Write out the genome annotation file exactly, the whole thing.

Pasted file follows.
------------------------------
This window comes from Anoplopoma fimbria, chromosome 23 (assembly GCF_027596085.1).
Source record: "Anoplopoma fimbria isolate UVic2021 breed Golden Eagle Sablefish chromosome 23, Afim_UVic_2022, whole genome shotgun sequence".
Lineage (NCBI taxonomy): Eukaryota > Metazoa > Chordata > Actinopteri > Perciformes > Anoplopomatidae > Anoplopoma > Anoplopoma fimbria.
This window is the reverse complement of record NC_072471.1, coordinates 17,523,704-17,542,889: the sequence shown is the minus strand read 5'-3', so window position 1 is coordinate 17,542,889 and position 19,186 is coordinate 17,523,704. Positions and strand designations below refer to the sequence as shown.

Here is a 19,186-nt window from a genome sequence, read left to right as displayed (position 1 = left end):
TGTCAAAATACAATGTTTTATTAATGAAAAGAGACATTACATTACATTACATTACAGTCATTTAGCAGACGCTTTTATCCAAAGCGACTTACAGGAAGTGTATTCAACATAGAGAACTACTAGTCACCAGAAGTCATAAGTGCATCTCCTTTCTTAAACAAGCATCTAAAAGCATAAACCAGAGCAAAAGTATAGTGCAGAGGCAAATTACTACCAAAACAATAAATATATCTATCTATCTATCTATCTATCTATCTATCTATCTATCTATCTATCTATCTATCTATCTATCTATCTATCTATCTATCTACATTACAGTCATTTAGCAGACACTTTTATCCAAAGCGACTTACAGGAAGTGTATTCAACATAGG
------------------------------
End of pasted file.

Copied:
This window comes from Anoplopoma fimbria, chromosome 23 (assembly GCF_027596085.1).
Source record: "Anoplopoma fimbria isolate UVic2021 breed Golden Eagle Sablefish chromosome 23, Afim_UVic_2022, whole genome shotgun sequence".
Lineage (NCBI taxonomy): Eukaryota > Metazoa > Chordata > Actinopteri > Perciformes > Anoplopomatidae > Anoplopoma > Anoplopoma fimbria.
This window is the reverse complement of record NC_072471.1, coordinates 17,523,704-17,542,889: the sequence shown is the minus strand read 5'-3', so window position 1 is coordinate 17,542,889 and position 19,186 is coordinate 17,523,704. Positions and strand designations below refer to the sequence as shown.

Here is a 19,186-nt window from a genome sequence, read left to right as displayed (position 1 = left end):
TGTCAAAATACAATGTTTTATTAATGAAAAGAGACATTACATTACATTACATTACAGTCATTTAGCAGACGCTTTTATCCAAAGCGACTTACAGGAAGTGTATTCAACATAGAGAACTACTAGTCACCAGAAGTCATAAGTGCATCTCCTTTCTTAAACAAGCATCTAAAAGCATAAACCAGAGCAAAAGTATAGTGCAGAGGCAAATTACTACCAAAACAATAAATATATCTATCTATCTATCTATCTATCTATCTATCTATCTATCTATCTATCTATCTATCTATCTATCTATCTATCTATCTATCTACATTACAGTCATTTAGCAGACACTTTTATCCAAAGCGACTTACAGGAAGTGTATTCAACATAGG